5. I think this is an interesting post. I know that if I don’t like an instructor, I will seek out an alternative, but I won’t let it keep me from attending a class that I want to attend – things like this just make me work harder to correct my form (which is really for safety reasons but there are positive and negative ways to go about correcting forms). I think some amount of pushing is good though – I’ve seen (and been) the person who just doesn’t really want to put in the effort while there and leaves without breaking a sweat. When they have an instructor that pushes them a little, they improve and get into it. Taking a break because you are sick/have injuries/are really not feeling it/etc. is a different story, of course.

    I used to live in an extremely small town with a yoga studio run by a husband and wife – the wife’s taught in a way that was 100% about her and what she could do vs us (which, we were students, so it’s no surprise we couldn’t do everything), the husband taught in a way that 100% about the student and honoring your body. It was night and day. Same with Zumba instructors. I’ve had some that were totally into themselves and the teacher getting a good workout – the students felt left out and we all left annoyed. I’ve had others that made everything about the student and I enjoyed it.

  6. Beautiful post!! πŸ™‚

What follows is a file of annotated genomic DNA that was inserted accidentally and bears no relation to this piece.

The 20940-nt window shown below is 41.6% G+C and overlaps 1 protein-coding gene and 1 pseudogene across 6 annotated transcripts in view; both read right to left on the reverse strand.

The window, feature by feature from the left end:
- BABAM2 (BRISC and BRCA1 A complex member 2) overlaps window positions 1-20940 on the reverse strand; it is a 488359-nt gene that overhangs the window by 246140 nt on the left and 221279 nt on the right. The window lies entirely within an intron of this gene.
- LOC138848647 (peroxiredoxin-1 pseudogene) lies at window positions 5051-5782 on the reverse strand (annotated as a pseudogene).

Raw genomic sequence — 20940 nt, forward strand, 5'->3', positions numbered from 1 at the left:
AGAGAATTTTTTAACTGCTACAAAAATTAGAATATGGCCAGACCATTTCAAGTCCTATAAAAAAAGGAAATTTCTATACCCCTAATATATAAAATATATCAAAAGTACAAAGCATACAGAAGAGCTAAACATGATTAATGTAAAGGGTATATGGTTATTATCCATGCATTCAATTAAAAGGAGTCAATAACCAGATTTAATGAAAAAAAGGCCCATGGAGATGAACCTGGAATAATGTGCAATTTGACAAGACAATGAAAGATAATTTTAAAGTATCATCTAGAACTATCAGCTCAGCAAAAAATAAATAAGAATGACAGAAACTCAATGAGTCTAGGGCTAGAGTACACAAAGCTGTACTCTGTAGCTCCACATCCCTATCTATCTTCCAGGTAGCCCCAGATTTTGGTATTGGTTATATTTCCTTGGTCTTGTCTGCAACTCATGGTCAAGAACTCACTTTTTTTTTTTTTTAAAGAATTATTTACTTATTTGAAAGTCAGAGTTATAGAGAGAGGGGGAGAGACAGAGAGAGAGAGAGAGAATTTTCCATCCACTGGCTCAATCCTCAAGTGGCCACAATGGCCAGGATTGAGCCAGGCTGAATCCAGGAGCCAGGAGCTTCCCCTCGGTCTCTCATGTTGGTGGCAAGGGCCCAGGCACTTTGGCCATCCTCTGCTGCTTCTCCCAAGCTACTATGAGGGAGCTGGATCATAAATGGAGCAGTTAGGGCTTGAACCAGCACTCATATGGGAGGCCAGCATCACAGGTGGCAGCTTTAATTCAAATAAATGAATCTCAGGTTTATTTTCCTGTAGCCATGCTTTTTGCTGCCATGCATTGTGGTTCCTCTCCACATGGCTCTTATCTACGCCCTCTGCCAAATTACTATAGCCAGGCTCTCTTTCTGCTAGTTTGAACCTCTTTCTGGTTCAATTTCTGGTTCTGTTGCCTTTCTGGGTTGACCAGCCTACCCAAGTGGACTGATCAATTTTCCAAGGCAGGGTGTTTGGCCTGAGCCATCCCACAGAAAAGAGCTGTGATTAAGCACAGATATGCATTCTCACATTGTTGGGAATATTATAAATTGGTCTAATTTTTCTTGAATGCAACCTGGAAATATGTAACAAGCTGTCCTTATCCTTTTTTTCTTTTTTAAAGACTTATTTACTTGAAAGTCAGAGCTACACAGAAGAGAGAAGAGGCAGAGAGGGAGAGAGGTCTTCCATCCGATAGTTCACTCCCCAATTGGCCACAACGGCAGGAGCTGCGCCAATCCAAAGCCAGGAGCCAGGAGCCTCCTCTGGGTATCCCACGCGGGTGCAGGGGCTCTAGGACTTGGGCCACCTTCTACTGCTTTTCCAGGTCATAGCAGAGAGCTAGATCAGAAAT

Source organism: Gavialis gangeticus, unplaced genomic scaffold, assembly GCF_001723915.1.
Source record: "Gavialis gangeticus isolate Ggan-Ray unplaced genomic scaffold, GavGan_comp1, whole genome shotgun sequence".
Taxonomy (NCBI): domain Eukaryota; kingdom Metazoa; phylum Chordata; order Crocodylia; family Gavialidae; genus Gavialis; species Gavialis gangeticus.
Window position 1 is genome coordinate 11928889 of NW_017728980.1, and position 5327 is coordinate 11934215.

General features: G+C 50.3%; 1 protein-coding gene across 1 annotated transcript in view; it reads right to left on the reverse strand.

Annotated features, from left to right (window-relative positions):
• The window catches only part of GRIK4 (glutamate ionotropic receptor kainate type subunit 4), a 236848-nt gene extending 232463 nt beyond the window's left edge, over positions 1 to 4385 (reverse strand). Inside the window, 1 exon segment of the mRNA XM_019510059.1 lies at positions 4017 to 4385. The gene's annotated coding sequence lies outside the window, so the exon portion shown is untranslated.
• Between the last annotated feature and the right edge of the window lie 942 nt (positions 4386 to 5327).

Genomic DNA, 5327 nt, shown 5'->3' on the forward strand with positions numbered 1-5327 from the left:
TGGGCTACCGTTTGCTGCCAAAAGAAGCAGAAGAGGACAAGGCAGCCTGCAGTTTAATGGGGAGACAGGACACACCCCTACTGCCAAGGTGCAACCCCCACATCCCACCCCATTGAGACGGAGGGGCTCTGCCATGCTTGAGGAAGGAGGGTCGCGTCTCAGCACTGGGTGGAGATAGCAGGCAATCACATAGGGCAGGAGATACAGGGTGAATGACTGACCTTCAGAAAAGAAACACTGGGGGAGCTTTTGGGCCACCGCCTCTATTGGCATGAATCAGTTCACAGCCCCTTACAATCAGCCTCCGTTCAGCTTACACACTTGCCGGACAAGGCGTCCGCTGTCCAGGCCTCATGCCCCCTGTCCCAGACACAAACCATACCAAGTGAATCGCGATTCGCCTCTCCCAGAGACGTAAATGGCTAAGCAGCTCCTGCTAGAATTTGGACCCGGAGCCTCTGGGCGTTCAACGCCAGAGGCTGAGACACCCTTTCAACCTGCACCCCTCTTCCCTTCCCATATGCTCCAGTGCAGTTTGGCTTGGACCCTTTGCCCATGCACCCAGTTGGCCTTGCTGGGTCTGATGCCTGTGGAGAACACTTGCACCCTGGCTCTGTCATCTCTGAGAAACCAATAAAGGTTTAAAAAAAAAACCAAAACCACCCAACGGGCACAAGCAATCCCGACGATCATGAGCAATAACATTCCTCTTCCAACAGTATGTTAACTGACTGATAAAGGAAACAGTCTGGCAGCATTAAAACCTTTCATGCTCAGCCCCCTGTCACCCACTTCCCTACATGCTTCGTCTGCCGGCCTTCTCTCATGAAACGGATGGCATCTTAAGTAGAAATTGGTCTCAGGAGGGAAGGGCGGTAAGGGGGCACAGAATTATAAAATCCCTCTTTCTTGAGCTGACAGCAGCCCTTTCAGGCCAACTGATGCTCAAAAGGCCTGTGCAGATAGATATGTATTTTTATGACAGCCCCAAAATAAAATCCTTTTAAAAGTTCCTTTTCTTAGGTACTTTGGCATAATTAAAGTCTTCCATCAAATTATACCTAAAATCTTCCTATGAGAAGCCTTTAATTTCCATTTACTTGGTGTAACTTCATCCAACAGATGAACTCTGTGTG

I’ve noticed this in yoga classes. I went to this instructor twice (the second time was to give her the benefit of the doubt, but I ended up leaving both classes annoyed instead of relaxed). She would make everyone do the poses at the exact same time and in the exact same way. I don’t have to tell you that this is so incredibly unrealistic and annoying. If someone went into the pose before she was finished instructing it, she would call them out and make them wait. Then if someone was modifying, she would yell that it looks better to her when we all look the same. I was so incredibly annoyed at first, but then halfway through class I decided to rebel against her meanness and started doing my own thing. I hoped that it showed beginners that this is your practice and you do what feels good in your body, not what someone else tells you should feel good in your body. And that there are better teachers out there so don’t give up on yoga! I spent several minutes in childs pose, breathing deeply so I wouldn’t punch her in the face. πŸ˜‰ (I’m sure it annoyed her that someone was out of place).